4. Hip Hop music is entertainment. Just like movies, tv, and other music genre’s, it’s an art form. Your network (MSNBC & NBC) programming depicts a lot more violence than hip hop music does. It’s incredibly hypocritical to chastise Jay Z and hip hop for its violence while being silent about the violence your network makes millions off of.
5. Football is a very violent sport. You praise them for pulling a Rihanna song because some other song she was on with another artist contained a lyric you thought was promoting violence. Your logic makes no sense and once again you’re BLAMING THE VICTIM. Stop it!
I hope my harsh critique adds some much-needed perspective so these mistakes and misrepresentations do not gain credibility. I’m actually a really big fan of Mika and she usually serves as the voice of reason on “Morning Joe”. I want everyone to understand that I am not calling Mika racist. Her misguided commentary definitely seemed out of character, so I won’t hold it against her. We all make mistakes.
Watching republican led legislatures all over the country advocate and pass harsh new voting restrictions clearly designed to disenfranchise and marginalize the African American vote has brought up personal feelings of dismay and frustration. But the subsequent abject silence on this issue from most notable African American elites has left me feeling puzzled and frustrated even more. Out of that frustration came three questions I’d like to explore and attempt to answer:
1. What happened to the solidarity and sense of duty to each other that made the success of the civil rights movement possible?
2. Why aren’t today’s African Americans with wealth, celebrity, and power as visible and outspoken as African American’s with similar standings were in the 1960’s?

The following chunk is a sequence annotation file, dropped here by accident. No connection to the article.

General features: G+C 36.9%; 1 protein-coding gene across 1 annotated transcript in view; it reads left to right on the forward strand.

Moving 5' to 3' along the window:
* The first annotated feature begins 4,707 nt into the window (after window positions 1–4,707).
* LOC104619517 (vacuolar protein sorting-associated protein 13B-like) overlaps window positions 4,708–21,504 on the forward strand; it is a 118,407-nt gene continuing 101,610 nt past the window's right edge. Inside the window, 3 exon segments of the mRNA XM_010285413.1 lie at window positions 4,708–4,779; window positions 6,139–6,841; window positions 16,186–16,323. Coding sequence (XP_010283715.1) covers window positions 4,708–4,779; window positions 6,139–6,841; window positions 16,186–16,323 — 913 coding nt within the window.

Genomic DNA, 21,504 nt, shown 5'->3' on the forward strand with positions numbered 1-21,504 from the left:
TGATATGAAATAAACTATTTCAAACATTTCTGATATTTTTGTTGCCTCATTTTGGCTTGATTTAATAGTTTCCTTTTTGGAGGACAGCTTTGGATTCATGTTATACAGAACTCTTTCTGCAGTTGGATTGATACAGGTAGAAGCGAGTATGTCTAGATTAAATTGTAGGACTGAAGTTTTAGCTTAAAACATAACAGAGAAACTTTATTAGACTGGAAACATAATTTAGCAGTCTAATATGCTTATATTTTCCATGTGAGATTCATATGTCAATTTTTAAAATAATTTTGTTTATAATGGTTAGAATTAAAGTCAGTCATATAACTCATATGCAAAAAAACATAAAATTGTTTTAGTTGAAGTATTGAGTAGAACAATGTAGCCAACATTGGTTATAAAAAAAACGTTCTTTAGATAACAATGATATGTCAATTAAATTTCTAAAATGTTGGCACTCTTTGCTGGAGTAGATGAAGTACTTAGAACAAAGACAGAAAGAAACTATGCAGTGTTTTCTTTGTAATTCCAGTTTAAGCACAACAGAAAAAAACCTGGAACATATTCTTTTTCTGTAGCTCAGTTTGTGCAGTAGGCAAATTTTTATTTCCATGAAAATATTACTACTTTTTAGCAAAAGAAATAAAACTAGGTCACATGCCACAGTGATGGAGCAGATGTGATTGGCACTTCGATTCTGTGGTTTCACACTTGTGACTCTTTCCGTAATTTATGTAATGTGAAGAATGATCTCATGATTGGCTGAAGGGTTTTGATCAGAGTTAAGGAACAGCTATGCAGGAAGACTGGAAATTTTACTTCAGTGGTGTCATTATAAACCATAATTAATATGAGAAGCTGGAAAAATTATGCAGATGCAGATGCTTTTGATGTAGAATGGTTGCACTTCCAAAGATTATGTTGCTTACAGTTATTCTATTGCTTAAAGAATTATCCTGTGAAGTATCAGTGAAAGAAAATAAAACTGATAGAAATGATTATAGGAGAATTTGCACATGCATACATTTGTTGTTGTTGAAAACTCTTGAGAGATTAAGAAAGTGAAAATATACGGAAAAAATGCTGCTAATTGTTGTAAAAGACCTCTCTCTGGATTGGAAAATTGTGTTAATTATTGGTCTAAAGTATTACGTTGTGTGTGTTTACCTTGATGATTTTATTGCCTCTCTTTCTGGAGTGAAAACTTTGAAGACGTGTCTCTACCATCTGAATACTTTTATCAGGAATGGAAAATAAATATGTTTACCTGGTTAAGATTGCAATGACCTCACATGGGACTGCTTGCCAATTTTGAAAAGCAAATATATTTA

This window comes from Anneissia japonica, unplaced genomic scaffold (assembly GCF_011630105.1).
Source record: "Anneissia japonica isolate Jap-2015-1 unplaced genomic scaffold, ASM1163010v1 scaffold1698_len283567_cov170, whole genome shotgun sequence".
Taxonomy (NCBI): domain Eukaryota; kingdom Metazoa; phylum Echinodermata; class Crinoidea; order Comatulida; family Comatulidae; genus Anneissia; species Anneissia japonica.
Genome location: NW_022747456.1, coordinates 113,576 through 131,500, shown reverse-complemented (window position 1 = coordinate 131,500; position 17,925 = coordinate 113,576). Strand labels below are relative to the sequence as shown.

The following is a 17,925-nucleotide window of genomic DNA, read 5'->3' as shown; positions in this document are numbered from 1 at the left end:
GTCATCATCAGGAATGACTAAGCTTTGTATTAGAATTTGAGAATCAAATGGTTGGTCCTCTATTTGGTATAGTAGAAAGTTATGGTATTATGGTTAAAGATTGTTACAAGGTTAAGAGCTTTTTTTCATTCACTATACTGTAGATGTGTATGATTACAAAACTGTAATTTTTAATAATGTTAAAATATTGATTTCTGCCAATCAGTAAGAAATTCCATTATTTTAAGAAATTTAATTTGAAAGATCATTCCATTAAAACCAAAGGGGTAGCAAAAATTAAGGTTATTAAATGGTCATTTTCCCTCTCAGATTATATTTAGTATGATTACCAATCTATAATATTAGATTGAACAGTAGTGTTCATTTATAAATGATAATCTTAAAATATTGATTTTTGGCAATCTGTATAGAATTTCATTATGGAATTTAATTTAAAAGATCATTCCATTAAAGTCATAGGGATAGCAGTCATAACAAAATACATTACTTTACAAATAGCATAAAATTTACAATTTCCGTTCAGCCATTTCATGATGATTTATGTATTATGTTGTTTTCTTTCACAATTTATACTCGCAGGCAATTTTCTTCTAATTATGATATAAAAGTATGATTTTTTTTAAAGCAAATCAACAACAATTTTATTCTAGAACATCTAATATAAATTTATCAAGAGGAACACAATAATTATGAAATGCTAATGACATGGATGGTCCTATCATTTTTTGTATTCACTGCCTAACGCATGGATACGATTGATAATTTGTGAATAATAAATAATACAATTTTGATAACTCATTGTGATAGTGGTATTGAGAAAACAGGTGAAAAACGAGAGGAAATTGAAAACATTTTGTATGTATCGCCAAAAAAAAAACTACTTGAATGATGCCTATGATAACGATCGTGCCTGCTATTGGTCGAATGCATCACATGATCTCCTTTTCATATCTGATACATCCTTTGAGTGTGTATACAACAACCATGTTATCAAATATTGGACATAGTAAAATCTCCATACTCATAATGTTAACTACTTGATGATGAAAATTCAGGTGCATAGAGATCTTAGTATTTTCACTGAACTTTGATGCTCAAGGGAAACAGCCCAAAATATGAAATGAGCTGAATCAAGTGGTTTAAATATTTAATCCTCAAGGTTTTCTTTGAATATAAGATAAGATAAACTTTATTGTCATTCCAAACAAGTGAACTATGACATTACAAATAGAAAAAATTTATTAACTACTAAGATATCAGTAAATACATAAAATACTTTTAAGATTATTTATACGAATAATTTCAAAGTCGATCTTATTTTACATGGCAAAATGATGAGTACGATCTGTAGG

3. What is the biggest issue in 21st century America that directly threatens the gains won by civil rights activist in the 1960’s?
Before we can begin to answer any of those questions we have to define what contemporary Americans consider activism to be. In the 1960’s social activism meant marches, protest, attending lectures and speeches, making personal sacrifices for the greater good, rallies, lobbing friends, neighbors, and family members who may not understand your position or why that particular issue is important, and holding elected officials accountable to the people who elected them.
Taking part in the political process now means being involved in politically biased or partisan media, and/or shouting down friends on social media (like facebook or twitter), and signing online petitions. That is one of the biggest changes in how we participate as citizens in politics. I have even heard some people say they only watch television shows or movies with black people in the cast… as if that does anything to help minority communities. If that is the extent of your activism then you are most definitely wasting your time.
The biggest change in civil rights and how African Americans take part in it and the lack of visibility or urgency in it can not be blamed on laziness, apathy, or resting on the gains already won in the 1960’s. Of course all of that does play a part but it’s a very small part. A lot of it has to do with the social separation between African American’s with wealth or celebrity from everyday working class, middle class, and poor African Americans. Another huge factor has to do with the changes in traditional African American churches. First let me explain the part about African American churches, and I’ll come back to the social separation idea afterward.